Though the state wants to encourage more financial literacy education, local schools have already been doing that.
House Bill 58 was recently signed by Governor John Kasich. It states the Ohio Department of Education (ODE) will create and distribute supplemental materials to schools to teach about financial advisory and credit card abuse.
However, local schools have already been having that conversation with their students.
“We have been following, for years, the financial literacy component that is mandated by the State of Ohio,” Marysville High School Principal Tom Cochran said.
Cochran said financial literacy is weaved into many classes, including personal finance, ag business management, accounting and finance, government and economics. He said students are “exposed to at least one of those classes” because the financial literacy component is “embedded” in required and elective classes.
Cochran said there is an immediate need to have financial literacy in classrooms after ODE standardized those lessons in 2012.
“Hopefully, we attempt to go above and beyond that, as it’s in multiple classes,” Cochran said.
In these lessons, Cochran said students learn about saving their money, credit cards and how to not overspend. He said students learn how to manage their first paycheck, as teachers often see students holding their first job.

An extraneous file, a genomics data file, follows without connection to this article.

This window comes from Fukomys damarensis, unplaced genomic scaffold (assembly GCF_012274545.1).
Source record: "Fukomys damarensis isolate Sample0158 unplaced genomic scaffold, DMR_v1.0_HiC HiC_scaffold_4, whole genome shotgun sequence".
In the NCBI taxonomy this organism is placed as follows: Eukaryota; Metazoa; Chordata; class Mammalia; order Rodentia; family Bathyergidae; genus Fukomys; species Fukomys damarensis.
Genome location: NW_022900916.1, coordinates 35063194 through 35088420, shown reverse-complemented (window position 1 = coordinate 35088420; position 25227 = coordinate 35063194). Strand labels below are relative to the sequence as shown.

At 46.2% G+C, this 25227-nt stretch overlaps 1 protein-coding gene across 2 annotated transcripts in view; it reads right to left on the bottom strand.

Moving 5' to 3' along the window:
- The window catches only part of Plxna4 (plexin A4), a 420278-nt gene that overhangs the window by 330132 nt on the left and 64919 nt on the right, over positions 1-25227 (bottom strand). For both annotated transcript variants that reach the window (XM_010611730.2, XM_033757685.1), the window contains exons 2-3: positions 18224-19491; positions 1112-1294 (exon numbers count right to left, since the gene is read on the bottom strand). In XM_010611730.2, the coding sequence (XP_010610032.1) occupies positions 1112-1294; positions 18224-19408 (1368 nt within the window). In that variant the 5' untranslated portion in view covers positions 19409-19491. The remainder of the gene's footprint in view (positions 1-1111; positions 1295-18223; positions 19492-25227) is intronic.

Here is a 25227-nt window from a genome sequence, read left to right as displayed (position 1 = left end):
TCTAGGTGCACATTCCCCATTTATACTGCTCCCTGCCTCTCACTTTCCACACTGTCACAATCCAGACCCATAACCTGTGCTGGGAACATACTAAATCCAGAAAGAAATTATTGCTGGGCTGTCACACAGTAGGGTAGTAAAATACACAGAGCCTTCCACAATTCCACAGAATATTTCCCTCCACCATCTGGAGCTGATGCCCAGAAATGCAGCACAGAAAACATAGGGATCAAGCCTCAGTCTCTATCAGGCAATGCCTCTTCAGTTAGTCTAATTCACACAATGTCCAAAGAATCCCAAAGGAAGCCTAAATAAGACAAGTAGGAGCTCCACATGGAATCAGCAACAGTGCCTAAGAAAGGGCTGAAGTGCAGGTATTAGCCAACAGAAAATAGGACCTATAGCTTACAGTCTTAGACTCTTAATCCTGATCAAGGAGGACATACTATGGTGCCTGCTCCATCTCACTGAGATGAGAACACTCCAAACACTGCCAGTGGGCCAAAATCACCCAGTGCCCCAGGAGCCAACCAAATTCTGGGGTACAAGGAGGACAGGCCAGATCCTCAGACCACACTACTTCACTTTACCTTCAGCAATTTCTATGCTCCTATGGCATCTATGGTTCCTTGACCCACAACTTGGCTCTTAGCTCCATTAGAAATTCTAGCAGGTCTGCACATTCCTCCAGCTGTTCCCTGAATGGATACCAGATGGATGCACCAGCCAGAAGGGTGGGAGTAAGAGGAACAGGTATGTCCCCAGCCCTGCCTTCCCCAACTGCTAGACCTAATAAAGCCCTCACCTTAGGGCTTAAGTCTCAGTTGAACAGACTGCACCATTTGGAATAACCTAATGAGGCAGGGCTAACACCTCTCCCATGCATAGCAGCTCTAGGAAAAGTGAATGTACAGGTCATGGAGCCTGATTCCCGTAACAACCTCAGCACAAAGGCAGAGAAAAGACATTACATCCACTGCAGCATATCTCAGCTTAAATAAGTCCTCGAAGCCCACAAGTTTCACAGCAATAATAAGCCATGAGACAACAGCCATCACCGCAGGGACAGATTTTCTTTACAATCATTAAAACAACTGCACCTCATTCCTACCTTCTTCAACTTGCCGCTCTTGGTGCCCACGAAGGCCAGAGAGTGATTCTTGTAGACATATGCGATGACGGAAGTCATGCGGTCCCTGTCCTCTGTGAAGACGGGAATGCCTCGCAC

“We’re trying to teach our students to be successful citizens in the real world,” he said. “A lot of that goes in being able to navigate and understand what it’s going to do, and making sure you’re making wise decisions and not putting yourself into negative credit situations before you get into that full-time, career-paying job.”
At Fairbanks High School, Principal Tom Montgomery said financial literacy has been a requirement from ODE for years, and isn’t anything new coming to the curriculum.
He said the school offers financial literacy classes that “meet the needs for graduation.”
“That meets the needs of House Bill 58, and (the classes) cover all of those aspects,” Montgomery said. “As far as them sending materials, I haven’t seen them yet. I’m sure they could be resources we could use, but we have in place something that already covers HB58.”
He said HB58 “won’t affect our classes at all,” and “we’re doing everything House Bill 58 requires to be done.”
“I don’t know what brought about this new implementation,” Montgomery said.
The Fairbanks principal said the school’s classes cover topics such as life skills, taxes, savings, credit cards, loans, buying homes, renting apartments and setting up
a financial plan.
He said in the school’s financial literacy classes, teachers will have business owners and bankers come to class to teach students about the negative impact of credit and how to use a checkbook.
“I think our personal financial management class covers all aspects of House Bill 58’s requirements for financial literacy,” “I think it will provide some resources as the state puts it out, and I don’t think that hurts anything if we have more resources.”
The bill will be made effective March 20.
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